Robb said he has seen wages for entry-level positions increase significantly over the last 2 years.  Despite a state minimum wage of $9.65 per hour, very few positions start below $13.

“At the heart of the minimum wage discussion is providing a living wage for anyone who has a job,” Robb said.  “While … a valid and admirable goal, and something I strongly support, I think the solution to achieve this is much more complicated than just a mandated minimum wage increase.”

Third of Companies Stretch Out Hiring Process

Daily News, February 10, 2021

A third of companies “breadcrumb,” or string along, job applicants by taking more time to hire in the current environment, according to a survey by Robert Half International Inc.

Cities with employers taking more time to hire included San Diego, with 48% of managers saying they are taking more time; Boston, at 47%; and Dallas and Sacramento, California, at 46% each.

“By stretching out the hiring process, companies waste critical time and resources and may lose out on the best talent,” said Paul McDonald, senior executive director at Robert Half.  “Employers who are transparent with candidates and move efficiently through the process will create a positive experience for potential hires and gain a recruiting edge.”

A separate survey of workers found that 62% said they lose interest in a job if they don’t hear back from an employer within 2 weeks after the initial interview.  That jumps to 77% if there is no status update within 3 weeks.

If workers feel they are being breadcrumbed by hiring managers, here is what they will do:

  • Ghost the employer and drop out of the process: 49%
  • Blacklist the company and refuse to consider them for future opportunities: 41%
  • Vent about the experience using personal social media accounts: 27%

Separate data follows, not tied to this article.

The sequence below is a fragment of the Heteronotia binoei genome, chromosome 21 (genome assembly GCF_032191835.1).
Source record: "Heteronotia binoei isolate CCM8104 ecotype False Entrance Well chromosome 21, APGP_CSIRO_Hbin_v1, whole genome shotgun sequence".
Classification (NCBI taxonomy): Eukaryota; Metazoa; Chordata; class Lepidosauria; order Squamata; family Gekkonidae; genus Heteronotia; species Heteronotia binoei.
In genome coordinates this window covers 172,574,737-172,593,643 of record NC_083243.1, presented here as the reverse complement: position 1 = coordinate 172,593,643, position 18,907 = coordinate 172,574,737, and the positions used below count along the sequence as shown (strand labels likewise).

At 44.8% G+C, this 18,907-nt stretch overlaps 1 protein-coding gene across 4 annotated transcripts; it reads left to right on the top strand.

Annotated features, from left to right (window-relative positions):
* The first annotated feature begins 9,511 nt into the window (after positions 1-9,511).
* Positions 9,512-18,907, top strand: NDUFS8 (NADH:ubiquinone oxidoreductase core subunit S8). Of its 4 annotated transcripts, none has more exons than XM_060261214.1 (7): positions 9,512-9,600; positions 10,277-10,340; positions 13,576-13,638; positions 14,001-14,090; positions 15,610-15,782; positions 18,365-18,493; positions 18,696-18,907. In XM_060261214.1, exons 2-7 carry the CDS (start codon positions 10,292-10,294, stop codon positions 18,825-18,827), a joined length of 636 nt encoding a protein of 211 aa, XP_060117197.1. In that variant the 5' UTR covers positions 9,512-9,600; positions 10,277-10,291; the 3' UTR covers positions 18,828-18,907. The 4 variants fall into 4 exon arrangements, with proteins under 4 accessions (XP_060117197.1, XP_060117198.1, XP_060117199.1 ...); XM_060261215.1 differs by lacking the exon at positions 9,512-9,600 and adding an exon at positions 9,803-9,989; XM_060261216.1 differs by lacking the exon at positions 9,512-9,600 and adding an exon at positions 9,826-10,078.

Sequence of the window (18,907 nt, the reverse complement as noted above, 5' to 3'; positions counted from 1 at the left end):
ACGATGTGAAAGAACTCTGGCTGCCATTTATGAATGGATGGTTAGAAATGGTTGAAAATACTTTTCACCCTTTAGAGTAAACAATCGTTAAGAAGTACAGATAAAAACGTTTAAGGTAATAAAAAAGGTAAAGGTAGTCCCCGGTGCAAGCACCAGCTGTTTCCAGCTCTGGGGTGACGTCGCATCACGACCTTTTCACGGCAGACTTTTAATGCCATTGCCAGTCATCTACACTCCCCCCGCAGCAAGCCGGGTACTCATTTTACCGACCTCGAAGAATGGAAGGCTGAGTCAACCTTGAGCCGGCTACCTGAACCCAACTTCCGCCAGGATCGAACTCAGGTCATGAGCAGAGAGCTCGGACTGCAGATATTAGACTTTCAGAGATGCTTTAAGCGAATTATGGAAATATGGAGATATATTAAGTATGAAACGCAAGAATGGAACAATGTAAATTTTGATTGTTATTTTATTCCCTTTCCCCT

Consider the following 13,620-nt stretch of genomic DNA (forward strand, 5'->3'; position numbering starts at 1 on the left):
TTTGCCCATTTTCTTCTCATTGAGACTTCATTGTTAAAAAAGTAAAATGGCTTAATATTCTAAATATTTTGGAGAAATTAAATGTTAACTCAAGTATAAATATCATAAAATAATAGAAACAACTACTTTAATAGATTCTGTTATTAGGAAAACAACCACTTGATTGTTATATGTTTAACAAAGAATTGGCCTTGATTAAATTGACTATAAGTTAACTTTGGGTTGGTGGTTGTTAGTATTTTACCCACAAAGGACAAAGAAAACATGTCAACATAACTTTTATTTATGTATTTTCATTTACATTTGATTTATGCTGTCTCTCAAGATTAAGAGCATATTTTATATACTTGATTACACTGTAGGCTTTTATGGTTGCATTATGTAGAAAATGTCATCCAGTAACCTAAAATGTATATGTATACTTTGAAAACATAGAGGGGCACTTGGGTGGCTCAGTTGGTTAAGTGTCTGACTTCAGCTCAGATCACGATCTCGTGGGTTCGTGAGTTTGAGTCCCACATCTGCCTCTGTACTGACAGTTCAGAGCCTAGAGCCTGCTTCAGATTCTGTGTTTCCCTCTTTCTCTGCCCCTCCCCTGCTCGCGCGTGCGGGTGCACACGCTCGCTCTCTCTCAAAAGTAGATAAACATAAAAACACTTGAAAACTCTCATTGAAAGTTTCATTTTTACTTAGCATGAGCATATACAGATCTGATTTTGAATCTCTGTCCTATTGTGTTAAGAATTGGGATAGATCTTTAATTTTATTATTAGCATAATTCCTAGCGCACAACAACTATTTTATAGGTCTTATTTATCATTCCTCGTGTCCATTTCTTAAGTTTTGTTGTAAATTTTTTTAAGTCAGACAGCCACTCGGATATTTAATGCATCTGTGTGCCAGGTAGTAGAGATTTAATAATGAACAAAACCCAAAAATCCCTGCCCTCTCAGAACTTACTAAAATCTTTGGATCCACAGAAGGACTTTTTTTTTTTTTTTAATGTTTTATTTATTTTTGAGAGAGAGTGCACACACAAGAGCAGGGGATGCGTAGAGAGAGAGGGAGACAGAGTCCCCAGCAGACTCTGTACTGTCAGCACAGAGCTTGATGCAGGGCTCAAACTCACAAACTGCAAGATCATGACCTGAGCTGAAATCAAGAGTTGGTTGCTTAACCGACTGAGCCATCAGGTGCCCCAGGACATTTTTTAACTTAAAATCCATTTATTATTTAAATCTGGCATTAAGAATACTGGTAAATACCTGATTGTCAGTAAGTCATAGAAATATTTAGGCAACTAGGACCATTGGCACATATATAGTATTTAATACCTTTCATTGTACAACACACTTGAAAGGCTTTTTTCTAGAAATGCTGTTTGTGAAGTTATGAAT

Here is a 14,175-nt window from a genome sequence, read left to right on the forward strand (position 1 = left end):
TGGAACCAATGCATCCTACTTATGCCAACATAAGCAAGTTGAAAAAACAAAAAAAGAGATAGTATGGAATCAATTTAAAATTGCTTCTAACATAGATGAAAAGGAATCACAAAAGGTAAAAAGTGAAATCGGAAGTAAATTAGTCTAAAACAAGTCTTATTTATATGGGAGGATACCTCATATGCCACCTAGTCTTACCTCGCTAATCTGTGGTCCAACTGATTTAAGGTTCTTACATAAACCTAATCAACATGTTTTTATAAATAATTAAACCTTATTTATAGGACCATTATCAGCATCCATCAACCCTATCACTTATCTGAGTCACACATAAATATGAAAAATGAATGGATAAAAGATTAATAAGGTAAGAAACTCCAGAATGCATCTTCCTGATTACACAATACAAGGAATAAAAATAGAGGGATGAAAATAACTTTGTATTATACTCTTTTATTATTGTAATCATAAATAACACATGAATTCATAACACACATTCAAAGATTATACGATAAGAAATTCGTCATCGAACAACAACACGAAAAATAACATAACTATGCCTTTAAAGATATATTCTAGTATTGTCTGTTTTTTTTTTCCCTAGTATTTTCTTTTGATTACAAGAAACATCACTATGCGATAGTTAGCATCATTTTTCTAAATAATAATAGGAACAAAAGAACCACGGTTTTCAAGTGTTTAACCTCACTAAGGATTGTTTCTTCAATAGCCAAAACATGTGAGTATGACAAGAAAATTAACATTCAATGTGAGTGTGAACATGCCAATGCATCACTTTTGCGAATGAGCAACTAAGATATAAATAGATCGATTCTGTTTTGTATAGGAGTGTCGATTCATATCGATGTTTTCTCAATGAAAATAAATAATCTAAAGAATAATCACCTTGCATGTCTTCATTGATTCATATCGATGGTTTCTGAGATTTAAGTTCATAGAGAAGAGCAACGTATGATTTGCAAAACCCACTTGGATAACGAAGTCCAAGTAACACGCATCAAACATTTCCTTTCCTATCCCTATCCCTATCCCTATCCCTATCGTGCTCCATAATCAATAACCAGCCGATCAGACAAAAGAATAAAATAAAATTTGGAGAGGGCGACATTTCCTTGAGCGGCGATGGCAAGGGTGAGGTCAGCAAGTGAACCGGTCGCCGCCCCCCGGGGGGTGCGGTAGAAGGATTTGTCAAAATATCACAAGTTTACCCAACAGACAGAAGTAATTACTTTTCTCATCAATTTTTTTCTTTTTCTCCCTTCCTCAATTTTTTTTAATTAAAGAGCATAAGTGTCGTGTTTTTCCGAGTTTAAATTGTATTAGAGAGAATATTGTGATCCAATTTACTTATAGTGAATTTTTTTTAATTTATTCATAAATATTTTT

• Leave a negative comment anonymously on review sites: 26%

The surveys included responses from more than 2,100 senior managers whose organization hired new staff during the pandemic and more than 1,000 workers.  The surveys took place from Nov. 19, 2020, to Jan. 25, 2021.

Jobs Lost During COVID Could All Return by 2022, Zandi says (Yahoo Finance Live)

Daily News, February 8, 2021

All the jobs lost during the pandemic could be back by the spring of 2023, Moody’s Analytics Chief Economist Mark Zandi told “Yahoo Finance Live.”

“I think we’ll get all the jobs back that we lost in the pandemic recession by the spring of 2023,” Zandi said.  “It would be quite an achievement, but one we can achieve.”

The new ADP/Moody’s National Employment Report: Over 76% of all new job growth in February 2021 came from Small and Medium-size Companies!

March 3, 2021

Private sector employment increased by 117,000 jobs from January to February according to the February ADP National Employment Report.  Broadly distributed to the public each month, free of charge, the ADP NER is produced by the ADP Research Institute in collaboration with Moody’s Analytics.  The report, which is derived from ADP’s actual payroll data, measures the change in total nonfarm private employment each month on a seasonally-adjusted basis.

The matched sample used to develop the ADP National Employment Report® was derived from ADP payroll data, which represents 460,000 U.S. clients employing nearly 26,000,000 workers in the U.S.  The January total of jobs added was revised from

174,000 to 195,000.

Total U.S. Nonfarm Private Employment:             117,000

By Company Size

Small businesses:                               32,000

1-19 employees                                   21,000

20-49 employees                                 12,000

Medium businesses:                          57,000

50-499 employees                               57,000

Large businesses:                             28,000

500-999 employees                             33,000